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Klarinet Archive - Posting 000144.txt from 1999/04

From: Roger Garrett <>
Subj: Re: [kl] Wood/plastic, etc...
Date: Sat, 3 Apr 1999 15:40:36 -0500

On Sat, 3 Apr 1999, Dan Leeson: wrote:
> Ed Lacy is quite right to argue against "how things feel" by saying
> that this subject is not religion, it's science. For anyone to say
> that something is true because he or she hears it to be true is
> not someone who can offer reliable testimoney on this subject. It
> is the height of non-objectivity to presume that the way one hears
> something is an insight into technical truth.

What the studies and the experiments and the articles and the information
available to the public does not show is:

1. proof one way or the other if the material affects the
perceived resistance a person experiences when blowing through an

2. proof one way or another if the material affects a perceived
response of the instrument by the person blowing through the instrument.

Both of these issues may impact a perceived sound differences in many
cases. The problem of course is that every person physically reacts
different to what they perceive is happening when they play the instrument
- and that variable is not measureable - regardless of how many double
blind tests are done or what tool measures the vibrations or lack of such
by a given material. Perhaps what we know is that, without a person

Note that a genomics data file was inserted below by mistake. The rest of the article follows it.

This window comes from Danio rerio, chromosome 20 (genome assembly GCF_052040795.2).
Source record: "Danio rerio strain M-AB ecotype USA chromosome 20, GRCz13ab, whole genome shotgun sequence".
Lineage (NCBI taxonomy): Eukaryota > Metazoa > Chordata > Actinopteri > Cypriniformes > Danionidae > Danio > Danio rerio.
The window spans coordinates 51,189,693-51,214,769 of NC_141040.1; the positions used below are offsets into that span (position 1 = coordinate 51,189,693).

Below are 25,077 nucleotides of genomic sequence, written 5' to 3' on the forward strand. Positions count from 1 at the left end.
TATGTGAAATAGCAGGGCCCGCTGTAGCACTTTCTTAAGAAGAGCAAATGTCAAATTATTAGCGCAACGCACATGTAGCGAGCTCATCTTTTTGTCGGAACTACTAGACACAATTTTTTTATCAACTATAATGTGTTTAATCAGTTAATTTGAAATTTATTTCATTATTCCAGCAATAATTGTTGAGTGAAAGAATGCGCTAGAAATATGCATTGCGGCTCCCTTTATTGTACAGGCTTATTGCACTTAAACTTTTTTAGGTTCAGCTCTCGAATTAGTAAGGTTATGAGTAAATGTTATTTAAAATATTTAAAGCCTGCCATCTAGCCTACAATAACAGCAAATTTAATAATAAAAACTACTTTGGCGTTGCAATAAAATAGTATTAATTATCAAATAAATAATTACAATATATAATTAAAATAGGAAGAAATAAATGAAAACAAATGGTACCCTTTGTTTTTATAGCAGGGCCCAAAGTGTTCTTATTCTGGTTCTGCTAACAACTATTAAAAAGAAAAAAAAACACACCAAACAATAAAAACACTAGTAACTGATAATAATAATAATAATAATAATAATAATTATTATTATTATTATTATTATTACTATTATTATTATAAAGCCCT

playing, materials make no difference. But what we seem to be arguing
about every two years is if a person perceives a difference as
demonstrated by numbers one and two above and they subtly alter their
playing to account for what they feel - which ultimately affects the
sound/timbre. Or perhaps they simply intpret what they feel in terms of
response and resistance as a sound issue rather than a response/resistance
issue. I couldn't say. But, while it may be technically correct to
say the materials make no difference, it is inaccurate to say that they
don't make a difference in the way a person playing the instrument
perceives either the sound or the resistance/response of the instrument.
And my friends, because it is the performer's perceptions of his or her
own playing that actually makes the difference in the performance (and
ultimately the tone itself), I submit then that materials can make a
difference in the performance - including the sound.

I feel better now.
Roger Garrett
Professor of Clarinet
Director - Concert Band, Symphonic Winds & Titan Band
Advisor - Recording Studio
Illinois Wesleyan University

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